Almost all farming families in the Georgia Piedmont used corn in a variety of ways to feed both their family members and their livestock. Gristmills throughout the countryside ground the corn into a meal used for cornbread and other baked goods, such as spoon bread, corn pone, or fritters. Cornbread usually replaced biscuits for the noon and evening meals. Families, especially those on the farm, typically ate their largest meal at noon to provide energy for their work. Leftover cornbread would be eaten at the evening meal.
"They cooked cornbread in a skillet."
Southerners in the Georgia Piedmont still adhere to the following traditions when making cornbread: first, they do not use any sweetener. Second, most cooks make cornbread in a cast iron skillet or cut it into slices like a cake or they use iron muffin pans. The iron skillet or pan is seldom washed, but kept well seasoned with oil. Everyone seems to have a particular way to enjoy his or her cornbread. Some add special ingredients, such as pork 'cracklins' or jalapeno peppers to personalize their recipes. Cornbread complements many vegetables, from collard greens to pinto beans. Many people eat cornbread with buttermilk at the evening meal. During the holiday season, some will use crumbled pieces of cornbread in their dressings.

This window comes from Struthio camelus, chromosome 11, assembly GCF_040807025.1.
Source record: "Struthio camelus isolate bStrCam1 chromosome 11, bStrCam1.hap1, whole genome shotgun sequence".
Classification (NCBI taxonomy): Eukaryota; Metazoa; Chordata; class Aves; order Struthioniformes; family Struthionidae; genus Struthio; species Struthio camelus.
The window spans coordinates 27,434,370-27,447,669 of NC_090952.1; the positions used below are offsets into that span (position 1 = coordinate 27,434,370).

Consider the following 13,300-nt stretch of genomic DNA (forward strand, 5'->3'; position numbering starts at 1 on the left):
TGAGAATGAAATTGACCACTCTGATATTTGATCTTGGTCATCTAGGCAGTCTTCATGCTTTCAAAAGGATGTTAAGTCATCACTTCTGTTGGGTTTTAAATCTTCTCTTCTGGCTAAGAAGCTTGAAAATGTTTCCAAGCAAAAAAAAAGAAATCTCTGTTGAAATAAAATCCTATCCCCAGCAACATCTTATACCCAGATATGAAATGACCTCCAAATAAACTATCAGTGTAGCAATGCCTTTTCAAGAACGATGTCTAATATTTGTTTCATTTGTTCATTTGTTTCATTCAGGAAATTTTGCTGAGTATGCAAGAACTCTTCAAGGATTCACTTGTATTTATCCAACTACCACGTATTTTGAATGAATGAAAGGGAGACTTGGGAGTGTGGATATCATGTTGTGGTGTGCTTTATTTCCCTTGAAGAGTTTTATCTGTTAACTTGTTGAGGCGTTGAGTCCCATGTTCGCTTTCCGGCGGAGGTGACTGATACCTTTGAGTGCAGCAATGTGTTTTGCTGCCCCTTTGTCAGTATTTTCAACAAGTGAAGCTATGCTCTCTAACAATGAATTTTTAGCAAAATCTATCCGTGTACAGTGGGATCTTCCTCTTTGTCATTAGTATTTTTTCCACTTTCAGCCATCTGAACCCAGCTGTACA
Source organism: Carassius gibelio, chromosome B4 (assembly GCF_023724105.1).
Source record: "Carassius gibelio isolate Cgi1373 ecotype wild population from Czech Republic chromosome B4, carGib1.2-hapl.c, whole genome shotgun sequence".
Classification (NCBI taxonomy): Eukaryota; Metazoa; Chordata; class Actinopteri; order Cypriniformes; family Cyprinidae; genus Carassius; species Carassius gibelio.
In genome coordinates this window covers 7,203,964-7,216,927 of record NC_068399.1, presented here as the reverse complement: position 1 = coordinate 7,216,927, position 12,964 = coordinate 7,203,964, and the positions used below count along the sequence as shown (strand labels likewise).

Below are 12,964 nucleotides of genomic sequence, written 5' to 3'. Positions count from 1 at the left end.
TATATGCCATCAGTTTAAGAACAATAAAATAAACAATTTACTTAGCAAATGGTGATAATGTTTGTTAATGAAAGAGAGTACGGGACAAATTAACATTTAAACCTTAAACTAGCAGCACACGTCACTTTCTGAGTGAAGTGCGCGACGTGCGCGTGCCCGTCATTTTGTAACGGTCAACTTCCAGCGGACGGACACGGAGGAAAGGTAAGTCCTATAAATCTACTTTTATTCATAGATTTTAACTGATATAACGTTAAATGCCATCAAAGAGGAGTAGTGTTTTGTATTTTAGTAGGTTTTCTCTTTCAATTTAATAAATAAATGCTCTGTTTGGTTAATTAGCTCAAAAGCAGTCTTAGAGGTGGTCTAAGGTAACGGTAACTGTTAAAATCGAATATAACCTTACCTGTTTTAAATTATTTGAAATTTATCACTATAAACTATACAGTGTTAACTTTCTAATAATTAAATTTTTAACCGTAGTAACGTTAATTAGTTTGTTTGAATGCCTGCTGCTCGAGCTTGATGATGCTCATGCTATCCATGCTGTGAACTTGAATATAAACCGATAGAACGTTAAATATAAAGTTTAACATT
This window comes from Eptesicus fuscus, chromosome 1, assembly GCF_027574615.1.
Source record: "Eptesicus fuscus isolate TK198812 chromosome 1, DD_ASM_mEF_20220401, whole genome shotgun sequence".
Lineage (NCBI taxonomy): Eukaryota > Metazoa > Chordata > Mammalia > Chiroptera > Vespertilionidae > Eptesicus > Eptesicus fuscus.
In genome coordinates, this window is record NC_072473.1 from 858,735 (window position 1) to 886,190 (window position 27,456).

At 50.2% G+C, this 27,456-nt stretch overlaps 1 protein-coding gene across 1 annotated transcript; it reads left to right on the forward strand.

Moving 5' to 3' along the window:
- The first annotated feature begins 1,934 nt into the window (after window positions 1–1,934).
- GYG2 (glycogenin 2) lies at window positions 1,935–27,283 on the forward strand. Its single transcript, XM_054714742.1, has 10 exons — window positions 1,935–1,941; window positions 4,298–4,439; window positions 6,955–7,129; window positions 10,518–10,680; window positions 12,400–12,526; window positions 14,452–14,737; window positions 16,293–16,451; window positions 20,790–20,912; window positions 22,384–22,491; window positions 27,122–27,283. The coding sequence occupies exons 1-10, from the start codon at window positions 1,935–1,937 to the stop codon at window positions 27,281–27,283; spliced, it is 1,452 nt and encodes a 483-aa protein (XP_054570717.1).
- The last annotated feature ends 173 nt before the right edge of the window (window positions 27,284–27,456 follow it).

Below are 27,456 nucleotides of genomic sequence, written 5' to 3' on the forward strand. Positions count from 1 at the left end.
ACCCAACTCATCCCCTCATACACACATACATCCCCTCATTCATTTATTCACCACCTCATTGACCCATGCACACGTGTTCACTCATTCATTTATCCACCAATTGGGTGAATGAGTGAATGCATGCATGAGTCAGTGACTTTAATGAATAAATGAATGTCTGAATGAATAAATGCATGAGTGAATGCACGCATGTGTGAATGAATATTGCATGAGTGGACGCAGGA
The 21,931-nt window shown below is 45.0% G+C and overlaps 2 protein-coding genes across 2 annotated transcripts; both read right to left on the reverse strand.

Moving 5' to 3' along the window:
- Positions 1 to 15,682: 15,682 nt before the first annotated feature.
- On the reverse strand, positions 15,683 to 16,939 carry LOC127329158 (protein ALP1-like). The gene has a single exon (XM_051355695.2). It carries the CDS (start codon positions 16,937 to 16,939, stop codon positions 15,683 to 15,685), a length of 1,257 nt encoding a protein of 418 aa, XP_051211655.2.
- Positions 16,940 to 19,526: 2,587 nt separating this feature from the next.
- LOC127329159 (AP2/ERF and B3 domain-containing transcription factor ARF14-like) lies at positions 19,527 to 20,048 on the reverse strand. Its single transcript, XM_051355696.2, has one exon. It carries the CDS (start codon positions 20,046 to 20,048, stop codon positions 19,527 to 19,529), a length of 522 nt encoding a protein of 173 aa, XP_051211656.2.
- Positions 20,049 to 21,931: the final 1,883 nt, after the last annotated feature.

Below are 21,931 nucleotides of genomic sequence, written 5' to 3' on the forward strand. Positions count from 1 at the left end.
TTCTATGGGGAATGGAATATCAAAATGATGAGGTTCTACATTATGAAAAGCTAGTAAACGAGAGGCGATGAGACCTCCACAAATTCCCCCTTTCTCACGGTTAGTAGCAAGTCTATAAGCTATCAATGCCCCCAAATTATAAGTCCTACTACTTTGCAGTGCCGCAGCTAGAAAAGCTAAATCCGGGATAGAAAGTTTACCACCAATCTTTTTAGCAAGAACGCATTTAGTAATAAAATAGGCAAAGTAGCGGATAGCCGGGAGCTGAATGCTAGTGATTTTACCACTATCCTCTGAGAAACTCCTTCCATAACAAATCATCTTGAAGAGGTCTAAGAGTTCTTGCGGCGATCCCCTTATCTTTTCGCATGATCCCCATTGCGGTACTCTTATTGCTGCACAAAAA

"I can remember Mama cuttin' her a chunck 'o cornbread out and she would cut it open in the middle right quick and put butter in it."
"Mama always had this black, long pan. The reason it was so black is that she'd use it for so many years. It had baked-on grease...It finally broke at the end, and she had to retire it."
"Mrs. Delano was from up North and apparently had never heard of cornbread before. So, at the lunch table, she asked Mr. Delano to pass her what she thought was a cake. Well, she politely tried to eat the cornbread, but you could tell she was having a dificult time with it, because it wasn't sweet like cake, my mother was too embarrassed to say anything."